Remember me - echoes from the lost generations
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Article: Germany's Use of Chemical Warfare in World War I
Brian Blodgett
First Published 1999

Cylinders released gas clouds that would 'float' towards the enemy. Carrying the cylinders through the maze of trenches to the front line and placing them for an attack usually took several days as each weighed 100-pounds and up to 12,000 might be used for a single operation. The task was carried out when visibility was poor to avoid alerting the enemy to an impending attack. If spotted by the enemy, their gunfire could damage the cylinders, exposing friendly troops to their own chemical agents.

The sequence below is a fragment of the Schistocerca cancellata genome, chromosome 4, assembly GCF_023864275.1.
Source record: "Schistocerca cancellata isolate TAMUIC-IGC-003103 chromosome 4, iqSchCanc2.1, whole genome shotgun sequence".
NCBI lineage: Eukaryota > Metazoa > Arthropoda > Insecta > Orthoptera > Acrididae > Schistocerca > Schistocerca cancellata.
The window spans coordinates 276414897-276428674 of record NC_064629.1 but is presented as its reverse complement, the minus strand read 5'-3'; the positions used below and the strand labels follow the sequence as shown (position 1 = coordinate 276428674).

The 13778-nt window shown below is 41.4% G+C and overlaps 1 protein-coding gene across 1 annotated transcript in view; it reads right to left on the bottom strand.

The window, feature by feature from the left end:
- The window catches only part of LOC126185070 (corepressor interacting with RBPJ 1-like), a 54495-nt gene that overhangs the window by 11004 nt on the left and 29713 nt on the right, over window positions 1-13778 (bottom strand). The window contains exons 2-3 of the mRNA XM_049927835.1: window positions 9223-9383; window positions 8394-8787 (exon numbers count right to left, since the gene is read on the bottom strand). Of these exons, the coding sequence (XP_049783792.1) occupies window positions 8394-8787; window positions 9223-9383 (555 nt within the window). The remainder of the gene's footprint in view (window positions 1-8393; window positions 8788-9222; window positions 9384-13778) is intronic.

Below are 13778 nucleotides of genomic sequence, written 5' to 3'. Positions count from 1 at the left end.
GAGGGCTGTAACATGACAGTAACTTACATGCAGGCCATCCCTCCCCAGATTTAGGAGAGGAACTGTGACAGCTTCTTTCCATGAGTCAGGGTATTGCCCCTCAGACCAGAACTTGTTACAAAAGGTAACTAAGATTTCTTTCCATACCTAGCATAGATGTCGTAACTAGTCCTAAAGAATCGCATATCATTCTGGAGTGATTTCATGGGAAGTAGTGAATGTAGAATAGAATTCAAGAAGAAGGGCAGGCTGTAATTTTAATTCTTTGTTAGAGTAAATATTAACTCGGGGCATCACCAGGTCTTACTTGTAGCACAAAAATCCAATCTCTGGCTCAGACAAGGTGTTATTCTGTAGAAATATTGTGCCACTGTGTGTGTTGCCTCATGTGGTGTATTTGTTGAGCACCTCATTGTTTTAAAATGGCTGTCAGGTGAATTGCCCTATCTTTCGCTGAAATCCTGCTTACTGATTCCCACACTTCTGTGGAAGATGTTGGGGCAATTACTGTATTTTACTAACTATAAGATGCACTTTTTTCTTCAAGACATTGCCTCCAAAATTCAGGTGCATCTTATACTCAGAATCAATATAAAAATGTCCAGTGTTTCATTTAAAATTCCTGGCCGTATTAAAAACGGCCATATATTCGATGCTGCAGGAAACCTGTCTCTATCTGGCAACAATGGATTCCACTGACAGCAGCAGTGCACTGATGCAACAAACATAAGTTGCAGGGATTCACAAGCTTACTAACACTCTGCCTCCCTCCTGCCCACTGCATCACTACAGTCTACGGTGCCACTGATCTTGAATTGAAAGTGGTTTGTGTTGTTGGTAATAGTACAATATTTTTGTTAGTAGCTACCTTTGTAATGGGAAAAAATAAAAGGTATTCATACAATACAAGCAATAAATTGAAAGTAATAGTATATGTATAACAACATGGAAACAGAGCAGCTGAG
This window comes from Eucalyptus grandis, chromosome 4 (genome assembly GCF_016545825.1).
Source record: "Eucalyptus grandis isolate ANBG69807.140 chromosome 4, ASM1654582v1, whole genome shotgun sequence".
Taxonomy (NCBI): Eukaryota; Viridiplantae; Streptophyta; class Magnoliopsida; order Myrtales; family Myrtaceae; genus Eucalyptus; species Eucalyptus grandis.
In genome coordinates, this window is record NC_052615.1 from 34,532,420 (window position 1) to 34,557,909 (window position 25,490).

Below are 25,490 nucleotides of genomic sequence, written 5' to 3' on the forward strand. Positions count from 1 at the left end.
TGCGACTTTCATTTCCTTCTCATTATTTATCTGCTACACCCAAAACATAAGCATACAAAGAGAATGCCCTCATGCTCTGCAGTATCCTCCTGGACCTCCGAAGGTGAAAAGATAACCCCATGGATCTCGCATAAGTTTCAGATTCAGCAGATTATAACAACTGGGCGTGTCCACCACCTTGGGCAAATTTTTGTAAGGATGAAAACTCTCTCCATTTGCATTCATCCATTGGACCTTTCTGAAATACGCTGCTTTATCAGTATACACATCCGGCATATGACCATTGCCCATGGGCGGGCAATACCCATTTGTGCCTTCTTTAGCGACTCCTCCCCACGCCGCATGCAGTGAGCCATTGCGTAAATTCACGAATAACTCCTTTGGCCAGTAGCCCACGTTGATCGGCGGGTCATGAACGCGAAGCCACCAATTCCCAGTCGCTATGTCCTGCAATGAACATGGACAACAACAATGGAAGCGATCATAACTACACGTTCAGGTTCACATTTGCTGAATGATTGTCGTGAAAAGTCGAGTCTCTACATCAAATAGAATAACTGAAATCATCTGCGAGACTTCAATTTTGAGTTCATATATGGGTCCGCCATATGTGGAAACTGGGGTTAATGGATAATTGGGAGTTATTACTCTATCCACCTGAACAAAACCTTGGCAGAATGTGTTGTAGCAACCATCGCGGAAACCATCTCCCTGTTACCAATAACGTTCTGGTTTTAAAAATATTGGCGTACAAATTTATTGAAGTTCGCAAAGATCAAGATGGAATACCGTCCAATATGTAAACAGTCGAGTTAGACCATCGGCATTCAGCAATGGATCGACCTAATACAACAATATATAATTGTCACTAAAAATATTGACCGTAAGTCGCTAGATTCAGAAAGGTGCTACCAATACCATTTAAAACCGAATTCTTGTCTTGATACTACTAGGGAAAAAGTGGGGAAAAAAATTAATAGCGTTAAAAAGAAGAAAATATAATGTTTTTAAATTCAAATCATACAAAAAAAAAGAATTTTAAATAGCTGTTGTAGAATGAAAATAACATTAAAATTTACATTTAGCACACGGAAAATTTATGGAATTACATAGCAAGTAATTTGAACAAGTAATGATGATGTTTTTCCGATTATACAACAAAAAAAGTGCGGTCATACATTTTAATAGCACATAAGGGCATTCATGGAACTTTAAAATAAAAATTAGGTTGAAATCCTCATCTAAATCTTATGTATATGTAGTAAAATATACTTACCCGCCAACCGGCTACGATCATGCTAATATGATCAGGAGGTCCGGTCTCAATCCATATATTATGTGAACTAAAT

The speed and direction of the wind was a problem to be considered. The wind needed to be blowing towards the enemy at a speed sufficient to move it away from the release point, yet slow enough for it to linger over enemy positions. The lack of favourable winds often delayed chemical operations for days or even weeks. This unpredictability eventually forced Germany to abandon the cylinder-based cloud attack and use specially-adapted artillery shells instead.

 
   
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